Gold News

Gold Investment Weakest Since 2015 Price Lows

Selling from gold ETFs cut investing 43% in 2021...
GOLD INVESTING shrank last year to its lowest level by weight since the precious metal's bear market lows of 2015 according to new data today.
Figures compiled by specialists Metals Focus and published by the World Gold Council show heavy selling by shareholders in gold-backed ETF trust funds more than offset a jump in small bar and coin demand among 'retail' investors.
With the shock of the global Covid pandemic and lockdowns easing in 2021, "Demand for gold in the consumer-driven jewelry and technology sectors recovered throughout the year in line with economic growth and sentiment," says the mining industry-backed Council, "while central bank buying also far outpaced that of 2020
"[But] investment demand was mixed [as] high inflation competed with rising yields for investors’ attention. "
Global gold investing demand, tonnes 2010-2021. Source: BullionVault via WGC
Gold investing demand fell across 2021 as a whole to a little more than 1,000 tonnes of bullion, the WGC's new fourth-quarter data said Friday.
That marks the smallest quantity of visible gold investment demand on the Council's current data series since 2015 – the year that gold prices bottomed as the US Federal Reserve discussed and then finally raised interest rates following the global financial crisis – with the steepest drop since 2013, down 43.2% from 2020's Covid record total of more than 1,750 tonnes.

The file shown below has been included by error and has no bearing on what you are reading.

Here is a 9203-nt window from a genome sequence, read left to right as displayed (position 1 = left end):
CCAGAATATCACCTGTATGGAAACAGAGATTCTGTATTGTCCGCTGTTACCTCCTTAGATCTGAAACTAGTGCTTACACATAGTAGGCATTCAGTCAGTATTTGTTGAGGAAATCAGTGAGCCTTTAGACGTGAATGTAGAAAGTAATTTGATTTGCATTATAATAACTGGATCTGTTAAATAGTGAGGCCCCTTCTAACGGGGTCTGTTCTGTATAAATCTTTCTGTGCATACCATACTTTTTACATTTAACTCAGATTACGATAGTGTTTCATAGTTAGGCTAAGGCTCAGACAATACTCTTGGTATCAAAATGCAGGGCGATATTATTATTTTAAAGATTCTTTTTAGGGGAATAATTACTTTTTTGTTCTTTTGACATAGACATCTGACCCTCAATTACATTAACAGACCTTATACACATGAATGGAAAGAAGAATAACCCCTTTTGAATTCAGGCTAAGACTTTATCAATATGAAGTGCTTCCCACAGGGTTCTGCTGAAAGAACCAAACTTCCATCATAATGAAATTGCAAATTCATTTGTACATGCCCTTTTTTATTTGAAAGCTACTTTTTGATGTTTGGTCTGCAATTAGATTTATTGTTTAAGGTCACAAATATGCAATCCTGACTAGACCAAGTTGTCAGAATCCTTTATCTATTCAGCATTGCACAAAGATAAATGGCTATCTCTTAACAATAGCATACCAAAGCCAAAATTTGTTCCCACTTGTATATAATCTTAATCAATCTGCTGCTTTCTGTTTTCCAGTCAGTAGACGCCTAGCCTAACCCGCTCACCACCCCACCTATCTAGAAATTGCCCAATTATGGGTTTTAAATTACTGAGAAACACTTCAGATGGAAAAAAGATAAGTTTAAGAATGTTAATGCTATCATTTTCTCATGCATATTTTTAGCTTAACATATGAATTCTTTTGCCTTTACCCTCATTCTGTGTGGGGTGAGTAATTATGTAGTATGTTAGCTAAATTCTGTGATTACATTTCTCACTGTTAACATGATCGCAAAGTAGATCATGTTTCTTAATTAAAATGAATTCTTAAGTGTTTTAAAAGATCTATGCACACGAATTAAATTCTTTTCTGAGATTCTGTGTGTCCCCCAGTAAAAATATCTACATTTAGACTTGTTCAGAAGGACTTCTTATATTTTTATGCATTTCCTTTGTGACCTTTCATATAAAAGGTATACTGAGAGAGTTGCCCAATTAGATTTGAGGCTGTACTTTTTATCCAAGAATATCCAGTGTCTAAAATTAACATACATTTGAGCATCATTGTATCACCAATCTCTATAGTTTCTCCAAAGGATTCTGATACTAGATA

Within the 2021 total, small bar and coin demand jumped by almost 1/3rd, reaching its largest total since 2013's price crash. But as a group, shareholders in gold ETFs worldwide last year liquidated almost 1/5th of 2020's record heavy inflows, reducing the quantity of bullion needed to back those products' value by 173 tonnes.
North American trust funds – led by the giant GLD traded in New York – shrank by 199 tonnes, UK and Eurozone funds were virtually unchanged, and Asian-listed ETFs expanded by 25 tonnes.
2013's massive outflows from gold ETFs – spurred by the Fed discussing and then finally starting to 'taper' its monthly increase in QE bond holdings after the financial crisis – saw bullion's annual average price in Dollars sink by 15.4%. Last year in contrast saw gold set a fresh annual record, edging 1.6% above 2020's Covid Crisis level.
The US Fed is now tapering its Covid QE with a view to ending new bond purchases in March, when it also now looks certain to raise overnight interest rates from 0% as well.
But monetary policy today is "so historically accommodative," says bullion-bank HSBC's precious metals analyst James Steel, that even the 2022 rate raises now widely expected from the US Federal Reserve will leave real interest rates "profoundly negative" versus inflation in the cost of living.
The risk of a steep stock-market correction – most especially if the Fed pushes ahead with tighter policy in the face of equities falling – also means gold could be used as a "safe haven" by investment porfolio managers, Steel added Thursday, speaking on a webinar for members of trade body the London Bullion Market Association.
Looking ahead at 2022 investing flows, "We see a division in gold demand worldwide," Steel went on, explaining that "Inflation tends to motivate investors in Asia more than in Western markets."

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